The little inconsistencies between the way IE, and Firefox handle various DOM requests will drive me mad one day. Why can’t we just all code to the standard? :(
For example, I wanted to have a collapsible table which displays list of entries. You click on a ‘remove’ checkbox next to one entry, and it goes away as the table neatly collapses to fill in the gap. In the background you have asynchronous call to remove this row from the db. One would think that the hardest part would be the db call. But that was easy!
First you create the http request object:
request_o = new ActiveXObject("Microsoft.XMLHTTP"); // IE
request_o = new XMLHttpRequest(); // everyone else
Then I send a post request to a php script (here aptly named ajax_request_handler.php..
request_o.http.send('rowid=' + rowid);
This works like an oridinary post request from a web form (ie. php can access the sent value via $_POST[“rowid”]).
At this point I don’t care about error handling. If there was some error then the php script will fail quietly and no harm is done.
The hard part was collapsing the table! What I initially did is I marked the tr tags with id’s representing row numbers:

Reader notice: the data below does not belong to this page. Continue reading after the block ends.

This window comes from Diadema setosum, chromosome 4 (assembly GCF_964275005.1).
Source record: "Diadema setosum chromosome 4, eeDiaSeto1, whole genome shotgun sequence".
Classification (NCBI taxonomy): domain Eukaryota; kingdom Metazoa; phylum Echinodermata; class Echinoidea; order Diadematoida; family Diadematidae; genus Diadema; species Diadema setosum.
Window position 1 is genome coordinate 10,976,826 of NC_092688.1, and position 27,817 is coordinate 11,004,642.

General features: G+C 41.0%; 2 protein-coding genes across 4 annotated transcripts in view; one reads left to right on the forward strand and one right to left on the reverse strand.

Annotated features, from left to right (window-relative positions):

<tr id="row_1"> ... </tr>
<input type='checkbox' name='remove' onChange='removeRow("row_1");'>
So in effect the contents of the <ltr> tag are set to an empty string. Should work, eh? It did work but only on IE! FF refused to cooperate – and I’m not sure why. I know that the browser does implement the innerHTML property. I could for example grab all the code inside the <tr> tag but I could not erease it. Any clue why?
After several hours of agonizing over this, and constant browser flipping (fix some code, test in IE, test in FF, fix some code, etc…) I gave up and decided to change approach. Instead of removing the information, I would just hide it:
This is not necessarily what I initially had in mind but it works in both browsers. Good enough for me. When the user refreshes the page the hidden entries will be gone anyway, because they were removed from the DB via AJAX call.
Of course, it was still far from perfect. FF and IE handle the onChange attribute differently! In FF, when I click on the checkbox the entry is removed and collapsed immediately. In IE however it sticks around. I have to click on the checkbox, and then click on something else for onChange to be registered. Gah!
I didn’t know that. I don’t use fucking IE! I thought that for checkboxes onChange is handled the same way as onClick – immidiately. I guess MS developers thought differently. So I changed my onChange to onClick just to be consistent.
So far everything seems to work correctly. Sigh.. Why does client side coding have to be so painful?